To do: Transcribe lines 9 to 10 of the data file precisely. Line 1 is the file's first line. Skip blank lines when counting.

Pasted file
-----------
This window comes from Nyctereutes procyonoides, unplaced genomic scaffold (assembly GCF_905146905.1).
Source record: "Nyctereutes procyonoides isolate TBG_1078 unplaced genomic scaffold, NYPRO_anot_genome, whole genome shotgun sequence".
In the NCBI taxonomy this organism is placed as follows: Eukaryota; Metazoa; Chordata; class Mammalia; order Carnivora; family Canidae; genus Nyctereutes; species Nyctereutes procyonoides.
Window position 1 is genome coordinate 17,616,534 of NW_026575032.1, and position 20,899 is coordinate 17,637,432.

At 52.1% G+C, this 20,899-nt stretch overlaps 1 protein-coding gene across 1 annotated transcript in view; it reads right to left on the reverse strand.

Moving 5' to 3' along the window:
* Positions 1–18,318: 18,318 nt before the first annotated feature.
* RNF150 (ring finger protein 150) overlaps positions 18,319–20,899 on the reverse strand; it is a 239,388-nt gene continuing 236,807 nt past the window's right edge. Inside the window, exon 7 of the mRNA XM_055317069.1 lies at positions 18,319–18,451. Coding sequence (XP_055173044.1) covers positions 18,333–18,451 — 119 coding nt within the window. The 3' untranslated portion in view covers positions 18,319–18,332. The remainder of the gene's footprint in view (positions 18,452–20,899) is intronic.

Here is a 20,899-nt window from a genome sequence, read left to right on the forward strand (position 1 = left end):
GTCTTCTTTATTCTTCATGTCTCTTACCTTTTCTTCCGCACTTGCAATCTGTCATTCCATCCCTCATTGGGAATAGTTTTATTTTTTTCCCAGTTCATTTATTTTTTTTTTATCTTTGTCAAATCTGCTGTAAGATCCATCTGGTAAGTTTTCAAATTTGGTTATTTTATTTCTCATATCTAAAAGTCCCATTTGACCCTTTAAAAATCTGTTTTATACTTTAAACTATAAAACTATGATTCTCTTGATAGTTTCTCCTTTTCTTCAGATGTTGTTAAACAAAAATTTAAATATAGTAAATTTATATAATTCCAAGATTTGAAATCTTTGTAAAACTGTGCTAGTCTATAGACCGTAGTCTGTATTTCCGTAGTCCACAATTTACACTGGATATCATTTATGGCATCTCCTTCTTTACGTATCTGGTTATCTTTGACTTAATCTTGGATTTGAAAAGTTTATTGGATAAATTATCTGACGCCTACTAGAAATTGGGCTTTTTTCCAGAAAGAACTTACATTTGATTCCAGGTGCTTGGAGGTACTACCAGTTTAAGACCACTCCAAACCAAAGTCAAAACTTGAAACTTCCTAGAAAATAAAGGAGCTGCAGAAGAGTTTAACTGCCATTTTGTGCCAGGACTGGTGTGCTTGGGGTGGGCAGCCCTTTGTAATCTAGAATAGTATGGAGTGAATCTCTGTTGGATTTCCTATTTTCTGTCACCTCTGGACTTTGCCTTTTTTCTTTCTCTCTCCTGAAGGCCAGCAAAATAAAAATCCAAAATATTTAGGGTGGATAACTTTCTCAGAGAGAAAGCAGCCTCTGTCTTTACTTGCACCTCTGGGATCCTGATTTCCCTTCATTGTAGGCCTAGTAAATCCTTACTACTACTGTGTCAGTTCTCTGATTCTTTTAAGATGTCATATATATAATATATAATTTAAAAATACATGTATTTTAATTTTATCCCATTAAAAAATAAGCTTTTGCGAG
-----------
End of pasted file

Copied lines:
Here is a 20,899-nt window from a genome sequence, read left to right on the forward strand (position 1 = left end):
GTCTTCTTTATTCTTCATGTCTCTTACCTTTTCTTCCGCACTTGCAATCTGTCATTCCATCCCTCATTGGGAATAGTTTTATTTTTTTCCCAGTTCATTTATTTTTTTTTTATCTTTGTCAAATCTGCTGTAAGATCCATCTGGTAAGTTTTCAAATTTGGTTATTTTATTTCTCATATCTAAAAGTCCCATTTGACCCTTTAAAAATCTGTTTTATACTTTAAACTATAAAACTATGATTCTCTTGATAGTTTCTCCTTTTCTTCAGATGTTGTTAAACAAAAATTTAAATATAGTAAATTTATATAATTCCAAGATTTGAAATCTTTGTAAAACTGTGCTAGTCTATAGACCGTAGTCTGTATTTCCGTAGTCCACAATTTACACTGGATATCATTTATGGCATCTCCTTCTTTACGTATCTGGTTATCTTTGACTTAATCTTGGATTTGAAAAGTTTATTGGATAAATTATCTGACGCCTACTAGAAATTGGGCTTTTTTCCAGAAAGAACTTACATTTGATTCCAGGTGCTTGGAGGTACTACCAGTTTAAGACCACTCCAAACCAAAGTCAAAACTTGAAACTTCCTAGAAAATAAAGGAGCTGCAGAAGAGTTTAACTGCCATTTTGTGCCAGGACTGGTGTGCTTGGGGTGGGCAGCCCTTTGTAATCTAGAATAGTATGGAGTGAATCTCTGTTGGATTTCCTATTTTCTGTCACCTCTGGACTTTGCCTTTTTTCTTTCTCTCTCCTGAAGGCCAGCAAAATAAAAATCCAAAATATTTAGGGTGGATAACTTTCTCAGAGAGAAAGCAGCCTCTGTCTTTACTTGCACCTCTGGGATCCTGATTTCCCTTCATTGTAGGCCTAGTAAATCCTTACTACTACTGTGTCAGTTCTCTGATTCTTTTAAGATGTCATATATATAATATATAATTTAAAAATACATGTATTTTAATTTTATCCCATTAAAAAATAAGCTTTTGCGAG